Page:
You could say that those WW II intensely focused offensive operations were an exercise, the prelude to the international bullying that would come not long after (Greece, Korea, Vietnam, and later Panama, Argentina, Yugoslavia, Iraq, Afghanistan).

The fact that they were directed at dying/defeated foes didn't matter, on the opposite, it was desirable: "We're badass, we'll be calling the shots, and we will kick you while you're down, and then some".

A way to show the World at large, not just Nazi Germany, who was going to "be boss" for the years to come, not just there and then. THe intended "target" for the message at the time was actually the USSR (you think they didn't know what was going to happen?) but bombing Soviet cities right away was not an option yet...

while there might be some logic to it, i think it's looking for patterns where there are none. i've seen sources claiming the dresden bombing was actually supposed to help soviet troops advancing. dresden was a major logistic node on the border with czechoslovakia, an industrial city with war production, etc etc.

the most famous reason to bombing dresden though? revenge for the air raid on coventry. churchill was said to be against such tactics, but the raze of warsaw (omfg controlled demolition!) was probably the last drop to change his mind.

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Jello said:

Hiroshima and Nagasaki were necessary to ending the war without wasting hundred of thousands of American lives. Convincing the Japanese to surrender took the hammer of god. They were willing to lay down their lives to the emperor, fight to the last man, throw themselves off cliffs, fly planes into our battleships and probably our infantry. It had to be done.


Are you aware that by the time of the atomic bombing, Japan had lost all of its island bases, had no navy or air force to speak of, and so couldn't project its had-been military power anywhere, anymore?

That excuse that dropping the bombs saved "hundred of thousands of American lives" is idiotic, unless a mainland invasion a-la D-Day was needed for Japan too. Keep in mind that Japanese cities were already being bombed by the USA, and some were firebombed just as badly as Dresden (and with all those wooden houses...ouch).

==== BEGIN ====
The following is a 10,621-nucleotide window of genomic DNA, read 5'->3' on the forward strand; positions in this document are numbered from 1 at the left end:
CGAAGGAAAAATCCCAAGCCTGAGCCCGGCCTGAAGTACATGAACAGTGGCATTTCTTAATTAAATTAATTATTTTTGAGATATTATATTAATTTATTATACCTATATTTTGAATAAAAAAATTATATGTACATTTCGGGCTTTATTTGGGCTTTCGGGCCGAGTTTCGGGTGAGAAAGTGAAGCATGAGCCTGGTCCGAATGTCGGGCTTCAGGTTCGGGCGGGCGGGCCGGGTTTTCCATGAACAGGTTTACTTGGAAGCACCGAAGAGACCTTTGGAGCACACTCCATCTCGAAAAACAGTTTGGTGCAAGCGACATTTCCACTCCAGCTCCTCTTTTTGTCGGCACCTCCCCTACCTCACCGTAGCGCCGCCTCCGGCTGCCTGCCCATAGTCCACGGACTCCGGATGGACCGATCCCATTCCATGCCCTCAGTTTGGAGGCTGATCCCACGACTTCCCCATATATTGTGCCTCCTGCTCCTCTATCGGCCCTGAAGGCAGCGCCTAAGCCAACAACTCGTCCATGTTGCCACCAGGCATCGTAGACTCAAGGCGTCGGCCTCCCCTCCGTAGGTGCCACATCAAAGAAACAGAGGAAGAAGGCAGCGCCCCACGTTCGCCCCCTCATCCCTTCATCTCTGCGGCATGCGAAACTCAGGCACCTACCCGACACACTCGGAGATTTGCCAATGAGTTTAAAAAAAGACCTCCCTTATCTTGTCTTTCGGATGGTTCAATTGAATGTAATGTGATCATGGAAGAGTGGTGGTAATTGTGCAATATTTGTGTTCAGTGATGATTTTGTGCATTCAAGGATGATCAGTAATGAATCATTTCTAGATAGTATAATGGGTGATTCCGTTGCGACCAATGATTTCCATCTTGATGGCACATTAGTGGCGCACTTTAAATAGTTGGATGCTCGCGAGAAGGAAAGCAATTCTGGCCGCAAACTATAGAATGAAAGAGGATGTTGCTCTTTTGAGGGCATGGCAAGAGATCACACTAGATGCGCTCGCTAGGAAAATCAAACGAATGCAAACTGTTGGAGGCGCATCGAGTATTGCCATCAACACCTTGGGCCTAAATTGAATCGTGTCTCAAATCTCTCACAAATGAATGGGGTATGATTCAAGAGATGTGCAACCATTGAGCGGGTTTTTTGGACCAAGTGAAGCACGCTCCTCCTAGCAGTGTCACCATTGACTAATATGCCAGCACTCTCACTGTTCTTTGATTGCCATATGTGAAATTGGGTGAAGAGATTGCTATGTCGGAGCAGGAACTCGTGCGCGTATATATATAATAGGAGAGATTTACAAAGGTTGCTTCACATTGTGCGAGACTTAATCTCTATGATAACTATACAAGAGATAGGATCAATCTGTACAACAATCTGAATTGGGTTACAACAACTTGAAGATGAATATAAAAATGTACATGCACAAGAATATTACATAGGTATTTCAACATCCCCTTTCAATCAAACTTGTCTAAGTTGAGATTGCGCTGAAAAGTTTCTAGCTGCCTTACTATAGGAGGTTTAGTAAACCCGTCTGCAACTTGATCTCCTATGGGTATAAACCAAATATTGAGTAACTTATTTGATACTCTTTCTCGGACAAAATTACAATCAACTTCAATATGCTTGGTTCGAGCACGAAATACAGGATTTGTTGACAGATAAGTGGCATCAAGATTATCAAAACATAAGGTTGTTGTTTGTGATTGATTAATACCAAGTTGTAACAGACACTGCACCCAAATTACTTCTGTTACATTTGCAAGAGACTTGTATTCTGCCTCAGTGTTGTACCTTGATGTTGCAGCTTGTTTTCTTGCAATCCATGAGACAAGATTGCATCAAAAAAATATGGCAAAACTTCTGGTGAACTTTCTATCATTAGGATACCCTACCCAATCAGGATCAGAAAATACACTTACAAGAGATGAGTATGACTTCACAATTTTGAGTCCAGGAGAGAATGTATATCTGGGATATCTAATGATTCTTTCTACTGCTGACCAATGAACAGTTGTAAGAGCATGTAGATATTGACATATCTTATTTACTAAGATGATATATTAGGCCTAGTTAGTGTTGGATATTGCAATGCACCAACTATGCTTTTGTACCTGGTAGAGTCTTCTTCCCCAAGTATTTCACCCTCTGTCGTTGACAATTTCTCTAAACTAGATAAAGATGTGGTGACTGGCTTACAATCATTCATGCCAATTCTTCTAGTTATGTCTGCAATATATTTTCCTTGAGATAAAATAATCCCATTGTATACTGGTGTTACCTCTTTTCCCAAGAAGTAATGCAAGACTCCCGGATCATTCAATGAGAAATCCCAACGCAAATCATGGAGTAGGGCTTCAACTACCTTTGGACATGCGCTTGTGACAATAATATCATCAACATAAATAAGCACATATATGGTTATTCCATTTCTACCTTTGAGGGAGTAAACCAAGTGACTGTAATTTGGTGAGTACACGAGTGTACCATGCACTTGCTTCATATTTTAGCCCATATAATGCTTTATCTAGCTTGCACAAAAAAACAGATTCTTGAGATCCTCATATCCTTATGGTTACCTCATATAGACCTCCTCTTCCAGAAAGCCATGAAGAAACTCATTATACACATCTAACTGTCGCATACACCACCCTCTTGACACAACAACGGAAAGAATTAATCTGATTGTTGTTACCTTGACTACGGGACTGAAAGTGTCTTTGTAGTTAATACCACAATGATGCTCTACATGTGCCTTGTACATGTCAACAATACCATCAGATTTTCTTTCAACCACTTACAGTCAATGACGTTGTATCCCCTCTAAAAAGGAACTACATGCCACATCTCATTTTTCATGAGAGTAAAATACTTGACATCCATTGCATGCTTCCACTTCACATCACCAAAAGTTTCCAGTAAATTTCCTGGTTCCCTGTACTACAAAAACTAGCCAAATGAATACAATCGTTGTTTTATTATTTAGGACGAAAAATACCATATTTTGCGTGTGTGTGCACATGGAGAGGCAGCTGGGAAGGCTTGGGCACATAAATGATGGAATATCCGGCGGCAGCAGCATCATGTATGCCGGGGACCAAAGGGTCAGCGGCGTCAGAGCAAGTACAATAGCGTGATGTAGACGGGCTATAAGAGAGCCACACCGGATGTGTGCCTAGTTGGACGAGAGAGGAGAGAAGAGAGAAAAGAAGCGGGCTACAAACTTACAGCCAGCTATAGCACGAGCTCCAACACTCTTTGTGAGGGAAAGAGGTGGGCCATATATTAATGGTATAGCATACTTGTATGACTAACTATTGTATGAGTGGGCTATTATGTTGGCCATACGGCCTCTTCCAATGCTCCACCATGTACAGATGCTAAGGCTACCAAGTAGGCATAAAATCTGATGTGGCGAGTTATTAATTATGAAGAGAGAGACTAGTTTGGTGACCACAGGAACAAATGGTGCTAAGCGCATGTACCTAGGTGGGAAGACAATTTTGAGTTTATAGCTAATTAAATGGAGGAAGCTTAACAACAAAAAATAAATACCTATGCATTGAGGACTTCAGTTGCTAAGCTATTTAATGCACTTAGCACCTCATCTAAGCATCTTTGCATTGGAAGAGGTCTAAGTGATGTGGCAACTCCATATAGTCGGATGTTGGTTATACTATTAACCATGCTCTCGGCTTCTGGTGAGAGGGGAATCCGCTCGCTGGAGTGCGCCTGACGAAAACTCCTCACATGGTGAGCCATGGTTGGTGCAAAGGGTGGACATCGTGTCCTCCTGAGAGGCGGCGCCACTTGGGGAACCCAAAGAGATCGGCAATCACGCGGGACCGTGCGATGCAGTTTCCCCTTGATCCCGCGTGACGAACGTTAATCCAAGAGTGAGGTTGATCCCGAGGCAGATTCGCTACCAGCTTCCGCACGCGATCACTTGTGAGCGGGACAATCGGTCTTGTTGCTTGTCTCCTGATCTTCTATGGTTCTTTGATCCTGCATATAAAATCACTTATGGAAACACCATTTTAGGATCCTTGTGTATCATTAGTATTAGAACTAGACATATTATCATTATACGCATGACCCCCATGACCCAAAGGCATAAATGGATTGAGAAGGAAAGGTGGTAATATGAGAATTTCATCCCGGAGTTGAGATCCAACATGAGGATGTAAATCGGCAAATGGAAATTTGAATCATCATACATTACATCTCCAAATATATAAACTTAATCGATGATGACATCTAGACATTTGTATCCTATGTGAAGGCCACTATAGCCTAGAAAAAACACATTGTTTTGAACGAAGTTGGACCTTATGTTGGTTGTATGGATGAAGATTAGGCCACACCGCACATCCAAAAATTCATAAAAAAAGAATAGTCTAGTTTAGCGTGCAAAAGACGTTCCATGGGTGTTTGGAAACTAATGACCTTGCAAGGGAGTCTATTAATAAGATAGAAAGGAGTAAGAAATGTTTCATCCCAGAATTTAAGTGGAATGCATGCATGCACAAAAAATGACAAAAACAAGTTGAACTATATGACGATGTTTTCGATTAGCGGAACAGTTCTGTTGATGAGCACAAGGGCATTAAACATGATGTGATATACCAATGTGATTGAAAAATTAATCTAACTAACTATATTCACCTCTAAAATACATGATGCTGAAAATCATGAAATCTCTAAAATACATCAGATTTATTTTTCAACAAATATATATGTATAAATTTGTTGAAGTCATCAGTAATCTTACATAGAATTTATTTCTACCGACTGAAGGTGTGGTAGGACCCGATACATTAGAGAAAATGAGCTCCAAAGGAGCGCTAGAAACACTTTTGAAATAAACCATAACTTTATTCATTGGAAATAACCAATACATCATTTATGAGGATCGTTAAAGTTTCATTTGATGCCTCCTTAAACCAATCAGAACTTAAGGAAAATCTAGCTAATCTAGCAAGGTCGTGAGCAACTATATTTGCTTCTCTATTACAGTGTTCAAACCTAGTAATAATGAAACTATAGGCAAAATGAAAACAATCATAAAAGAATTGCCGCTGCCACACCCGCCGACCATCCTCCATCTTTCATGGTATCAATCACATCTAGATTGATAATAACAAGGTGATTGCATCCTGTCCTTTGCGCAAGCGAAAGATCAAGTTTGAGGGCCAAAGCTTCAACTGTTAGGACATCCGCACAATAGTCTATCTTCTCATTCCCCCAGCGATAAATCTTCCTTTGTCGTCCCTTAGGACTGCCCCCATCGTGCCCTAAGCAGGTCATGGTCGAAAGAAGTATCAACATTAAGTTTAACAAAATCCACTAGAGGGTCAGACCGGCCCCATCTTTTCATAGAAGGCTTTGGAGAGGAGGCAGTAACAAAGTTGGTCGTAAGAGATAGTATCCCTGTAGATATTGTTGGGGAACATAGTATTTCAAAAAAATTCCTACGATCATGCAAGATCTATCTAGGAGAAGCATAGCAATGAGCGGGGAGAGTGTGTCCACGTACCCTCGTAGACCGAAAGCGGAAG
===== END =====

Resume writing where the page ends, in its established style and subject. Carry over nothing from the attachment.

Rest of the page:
Think about it for a moment. A fucking second D-Day, vs a crippled enemy that can't harm anyone anymore, and had been kicked out of all of its former occupied territories. Why do it in the first place? They could very well embargo them, leave them to live their "death by honor fantasies" and worship the emperor on their own little island in the mid of the ocean, while the rest of the world went on. Further military action was unnecessary, and they would have broken down and surrendered after a not so long embargo, by that point, with no allies. Hunger and sickness can be pretty nasty, you know.

Unless they wanted to make Japs their bitches and use their mainland as a base for their future operations (which they wanted), in which case yeah, they would be bound to encounter some resistance if they attempted a conventional invasion.

So the bombs were actually tools to achieve a geostrategic breakdown fot the years to come, once again, not to just "show 'em Japs!"

I've been told and reminded time and again that each and every USA military and political action is taken after analytical foresights spawning several decades into the future. And I fucking fully believe it.

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So the Japanese all of a sudden had no satellite islands, but don't give up. I guess at that point they'd just go on their way and mind their business.

And anyway, if we were thinking that far ahead, it just shows how smart and awesome we are. Give us credit where it's due, we totally deserved it

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They had no choice. The last nail in the coffin was firebombing Tokyo to a smoldering pile of ash before the bomb was dropped. They didn't have the means to continue. Their military was lost. They were literarily training civilians basic swordplay to fend off invaders.

I can accept the first bomb. The second was overkill.